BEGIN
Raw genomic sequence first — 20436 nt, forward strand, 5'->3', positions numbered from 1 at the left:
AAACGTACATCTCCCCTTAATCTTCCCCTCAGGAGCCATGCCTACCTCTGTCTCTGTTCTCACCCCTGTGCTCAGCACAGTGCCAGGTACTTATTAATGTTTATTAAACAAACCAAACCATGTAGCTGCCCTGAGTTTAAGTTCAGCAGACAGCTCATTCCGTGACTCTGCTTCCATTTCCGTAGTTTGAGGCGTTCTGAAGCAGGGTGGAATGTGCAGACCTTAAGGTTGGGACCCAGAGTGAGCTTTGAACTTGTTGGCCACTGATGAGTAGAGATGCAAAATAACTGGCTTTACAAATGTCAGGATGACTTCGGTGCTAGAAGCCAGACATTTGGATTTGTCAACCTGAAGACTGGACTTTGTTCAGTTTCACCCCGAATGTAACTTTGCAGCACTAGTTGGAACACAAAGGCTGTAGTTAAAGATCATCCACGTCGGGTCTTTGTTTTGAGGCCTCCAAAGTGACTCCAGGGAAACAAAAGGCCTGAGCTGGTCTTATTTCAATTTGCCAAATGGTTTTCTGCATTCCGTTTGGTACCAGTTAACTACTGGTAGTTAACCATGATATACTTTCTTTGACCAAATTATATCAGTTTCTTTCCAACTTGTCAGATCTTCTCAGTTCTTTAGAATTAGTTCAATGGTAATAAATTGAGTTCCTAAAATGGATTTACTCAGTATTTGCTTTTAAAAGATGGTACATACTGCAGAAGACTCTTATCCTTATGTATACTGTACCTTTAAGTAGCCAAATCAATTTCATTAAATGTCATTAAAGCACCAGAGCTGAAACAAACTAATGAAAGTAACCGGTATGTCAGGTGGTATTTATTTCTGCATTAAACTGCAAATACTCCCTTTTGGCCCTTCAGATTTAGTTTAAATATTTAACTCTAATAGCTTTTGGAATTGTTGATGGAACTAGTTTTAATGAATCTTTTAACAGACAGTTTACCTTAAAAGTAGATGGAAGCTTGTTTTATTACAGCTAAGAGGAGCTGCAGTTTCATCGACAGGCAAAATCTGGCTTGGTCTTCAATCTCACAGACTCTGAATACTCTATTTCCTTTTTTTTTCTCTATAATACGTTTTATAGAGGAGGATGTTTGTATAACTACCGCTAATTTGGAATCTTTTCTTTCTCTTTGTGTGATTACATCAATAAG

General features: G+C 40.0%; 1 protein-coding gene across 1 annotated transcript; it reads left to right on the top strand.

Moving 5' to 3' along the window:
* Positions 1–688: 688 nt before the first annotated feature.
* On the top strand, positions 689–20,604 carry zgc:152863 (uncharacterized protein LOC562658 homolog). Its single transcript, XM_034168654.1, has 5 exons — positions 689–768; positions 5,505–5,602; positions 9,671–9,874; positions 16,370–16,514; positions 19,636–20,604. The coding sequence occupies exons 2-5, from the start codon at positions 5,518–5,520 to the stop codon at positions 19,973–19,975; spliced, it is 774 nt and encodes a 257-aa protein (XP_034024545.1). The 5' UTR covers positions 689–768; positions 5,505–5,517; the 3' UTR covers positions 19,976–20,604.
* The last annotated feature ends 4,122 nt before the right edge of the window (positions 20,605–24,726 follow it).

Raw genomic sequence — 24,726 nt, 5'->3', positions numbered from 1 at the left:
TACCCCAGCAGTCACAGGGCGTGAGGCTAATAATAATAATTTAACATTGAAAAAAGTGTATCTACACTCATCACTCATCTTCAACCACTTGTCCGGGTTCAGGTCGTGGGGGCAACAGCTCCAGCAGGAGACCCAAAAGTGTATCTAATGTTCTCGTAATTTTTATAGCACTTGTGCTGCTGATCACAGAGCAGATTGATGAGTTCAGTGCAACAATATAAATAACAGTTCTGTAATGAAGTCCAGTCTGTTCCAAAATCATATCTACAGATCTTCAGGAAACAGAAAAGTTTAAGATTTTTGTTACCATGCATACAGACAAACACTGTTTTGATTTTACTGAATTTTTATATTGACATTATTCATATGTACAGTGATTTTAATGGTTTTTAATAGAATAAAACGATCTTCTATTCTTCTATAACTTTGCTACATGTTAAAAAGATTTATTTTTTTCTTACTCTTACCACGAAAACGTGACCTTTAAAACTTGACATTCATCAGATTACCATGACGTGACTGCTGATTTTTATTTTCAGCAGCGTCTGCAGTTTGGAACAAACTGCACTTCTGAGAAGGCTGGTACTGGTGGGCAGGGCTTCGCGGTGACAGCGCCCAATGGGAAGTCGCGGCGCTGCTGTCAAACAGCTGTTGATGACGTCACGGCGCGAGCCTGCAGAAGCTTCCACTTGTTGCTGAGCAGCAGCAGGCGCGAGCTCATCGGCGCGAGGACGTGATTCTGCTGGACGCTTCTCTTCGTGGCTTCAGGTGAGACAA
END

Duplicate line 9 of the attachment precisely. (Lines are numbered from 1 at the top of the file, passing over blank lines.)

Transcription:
TACCCCAGCAGTCACAGGGCGTGAGGCTAATAATAATAATTTAACATTGAAAAAAGTGTATCTACACTCATCACTCATCTTCAACCACTTGTCCGGGTTCAGGTCGTGGGGGCAACAGCTCCAGCAGGAGACCCAAAAGTGTATCTAATGTTCTCGTAATTTTTATAGCACTTGTGCTGCTGATCACAGAGCAGATTGATGAGTTCAGTGCAACAATATAAATAACAGTTCTGTAATGAAGTCCAGTCTGTTCCAAAATCATATCTACAGATCTTCAGGAAACAGAAAAGTTTAAGATTTTTGTTACCATGCATACAGACAAACACTGTTTTGATTTTACTGAATTTTTATATTGACATTATTCATATGTACAGTGATTTTAATGGTTTTTAATAGAATAAAACGATCTTCTATTCTTCTATAACTTTGCTACATGTTAAAAAGATTTATTTTTTTCTTACTCTTACCACGAAAACGTGACCTTTAAAACTTGACATTCATCAGATTACCATGACGTGACTGCTGATTTTTATTTTCAGCAGCGTCTGCAGTTTGGAACAAACTGCACTTCTGAGAAGGCTGGTACTGGTGGGCAGGGCTTCGCGGTGACAGCGCCCAATGGGAAGTCGCGGCGCTGCTGTCAAACAGCTGTTGATGACGTCACGGCGCGAGCCTGCAGAAGCTTCCACTTGTTGCTGAGCAGCAGCAGGCGCGAGCTCATCGGCGCGAGGACGTGATTCTGCTGGACGCTTCTCTTCGTGGCTTCAGGTGAGACAA